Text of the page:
Many people believe education in Africa is in a state of crisis. More than 45 million African children do not attend school. In many places, classes are held outside, under tents or trees, and schools often do not have such essential supplies as chalk and textbooks. Yet there have also been significant improvements in recent years. More young Africans are able to attend school today than a generation ago, and the governments of many countries are attempting to address the problems in their educational systems. This book chronicles the development of educational systems in Africa, from the colonial era to the present day. It examines the current state of education in Africa, discussing the effect that the continents poverty has on funding schools and explaining the persistence of educational inequalities.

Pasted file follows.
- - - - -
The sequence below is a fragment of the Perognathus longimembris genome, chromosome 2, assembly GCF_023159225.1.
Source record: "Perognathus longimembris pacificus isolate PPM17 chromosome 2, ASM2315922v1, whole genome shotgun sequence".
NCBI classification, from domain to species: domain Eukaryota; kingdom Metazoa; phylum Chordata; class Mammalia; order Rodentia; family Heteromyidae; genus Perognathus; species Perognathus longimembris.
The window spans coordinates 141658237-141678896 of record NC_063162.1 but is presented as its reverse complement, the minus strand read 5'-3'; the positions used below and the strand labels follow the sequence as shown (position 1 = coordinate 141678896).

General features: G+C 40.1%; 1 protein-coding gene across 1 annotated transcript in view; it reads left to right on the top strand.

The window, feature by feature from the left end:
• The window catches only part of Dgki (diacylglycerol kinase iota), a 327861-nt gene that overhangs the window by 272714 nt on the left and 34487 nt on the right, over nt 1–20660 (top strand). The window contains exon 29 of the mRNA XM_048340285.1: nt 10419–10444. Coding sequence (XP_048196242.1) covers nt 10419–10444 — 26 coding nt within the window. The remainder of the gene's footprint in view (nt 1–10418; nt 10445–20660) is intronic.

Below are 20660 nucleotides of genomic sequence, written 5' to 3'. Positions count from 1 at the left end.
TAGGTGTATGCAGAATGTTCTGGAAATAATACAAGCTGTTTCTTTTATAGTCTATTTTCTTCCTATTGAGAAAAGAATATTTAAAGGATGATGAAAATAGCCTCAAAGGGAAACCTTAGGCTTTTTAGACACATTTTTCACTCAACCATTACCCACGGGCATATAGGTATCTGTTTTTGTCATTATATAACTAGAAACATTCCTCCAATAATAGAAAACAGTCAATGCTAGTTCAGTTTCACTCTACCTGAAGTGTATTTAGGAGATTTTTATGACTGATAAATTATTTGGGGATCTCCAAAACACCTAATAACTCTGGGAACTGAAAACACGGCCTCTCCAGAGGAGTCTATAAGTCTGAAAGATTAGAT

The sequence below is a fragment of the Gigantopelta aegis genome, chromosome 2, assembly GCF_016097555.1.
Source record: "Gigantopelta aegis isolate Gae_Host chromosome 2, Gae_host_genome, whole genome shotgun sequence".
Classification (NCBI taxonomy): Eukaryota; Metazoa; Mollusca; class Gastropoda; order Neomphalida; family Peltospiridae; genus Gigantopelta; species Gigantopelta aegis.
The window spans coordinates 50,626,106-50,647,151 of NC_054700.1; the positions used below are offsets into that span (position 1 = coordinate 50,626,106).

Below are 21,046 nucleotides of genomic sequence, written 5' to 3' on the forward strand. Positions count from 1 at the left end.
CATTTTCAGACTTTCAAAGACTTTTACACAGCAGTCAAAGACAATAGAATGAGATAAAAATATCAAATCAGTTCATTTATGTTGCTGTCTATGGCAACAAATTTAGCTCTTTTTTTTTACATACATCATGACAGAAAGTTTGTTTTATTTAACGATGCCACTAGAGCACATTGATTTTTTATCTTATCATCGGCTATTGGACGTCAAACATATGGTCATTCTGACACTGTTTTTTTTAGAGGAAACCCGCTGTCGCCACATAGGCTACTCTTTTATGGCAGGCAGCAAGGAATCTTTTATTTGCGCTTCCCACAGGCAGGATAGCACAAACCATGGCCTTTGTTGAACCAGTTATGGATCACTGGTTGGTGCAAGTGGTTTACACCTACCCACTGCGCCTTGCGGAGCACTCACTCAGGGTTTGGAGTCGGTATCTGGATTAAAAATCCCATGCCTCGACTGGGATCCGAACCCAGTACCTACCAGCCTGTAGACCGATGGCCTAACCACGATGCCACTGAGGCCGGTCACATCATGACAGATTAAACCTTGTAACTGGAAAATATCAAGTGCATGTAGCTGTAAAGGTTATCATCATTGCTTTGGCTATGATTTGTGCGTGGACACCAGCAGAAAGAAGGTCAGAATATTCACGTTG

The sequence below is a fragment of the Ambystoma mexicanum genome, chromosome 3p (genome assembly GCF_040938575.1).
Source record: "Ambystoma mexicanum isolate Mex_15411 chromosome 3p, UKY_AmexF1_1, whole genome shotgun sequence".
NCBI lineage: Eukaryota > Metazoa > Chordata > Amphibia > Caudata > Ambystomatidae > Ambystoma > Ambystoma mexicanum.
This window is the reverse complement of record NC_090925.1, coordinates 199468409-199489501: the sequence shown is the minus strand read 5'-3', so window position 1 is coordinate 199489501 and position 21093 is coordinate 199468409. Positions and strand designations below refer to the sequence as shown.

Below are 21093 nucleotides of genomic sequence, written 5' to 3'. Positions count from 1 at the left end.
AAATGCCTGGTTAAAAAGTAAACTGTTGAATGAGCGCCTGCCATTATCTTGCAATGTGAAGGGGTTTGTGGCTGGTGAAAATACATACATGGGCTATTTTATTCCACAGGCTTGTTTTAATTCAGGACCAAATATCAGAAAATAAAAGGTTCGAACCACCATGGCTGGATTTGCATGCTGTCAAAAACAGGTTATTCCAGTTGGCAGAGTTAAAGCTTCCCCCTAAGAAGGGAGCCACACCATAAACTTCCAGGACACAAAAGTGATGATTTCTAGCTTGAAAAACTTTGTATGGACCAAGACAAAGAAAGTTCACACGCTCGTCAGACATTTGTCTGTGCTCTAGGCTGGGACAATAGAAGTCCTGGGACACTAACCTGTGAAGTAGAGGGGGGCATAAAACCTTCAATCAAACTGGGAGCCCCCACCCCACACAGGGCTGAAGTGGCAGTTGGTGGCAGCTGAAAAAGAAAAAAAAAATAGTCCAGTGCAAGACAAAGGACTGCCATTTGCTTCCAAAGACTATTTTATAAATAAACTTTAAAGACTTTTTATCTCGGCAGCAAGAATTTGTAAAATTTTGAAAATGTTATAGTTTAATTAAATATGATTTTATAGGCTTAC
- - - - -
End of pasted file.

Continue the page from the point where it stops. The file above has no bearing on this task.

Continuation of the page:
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More books in this series: Africa: Progress and Problems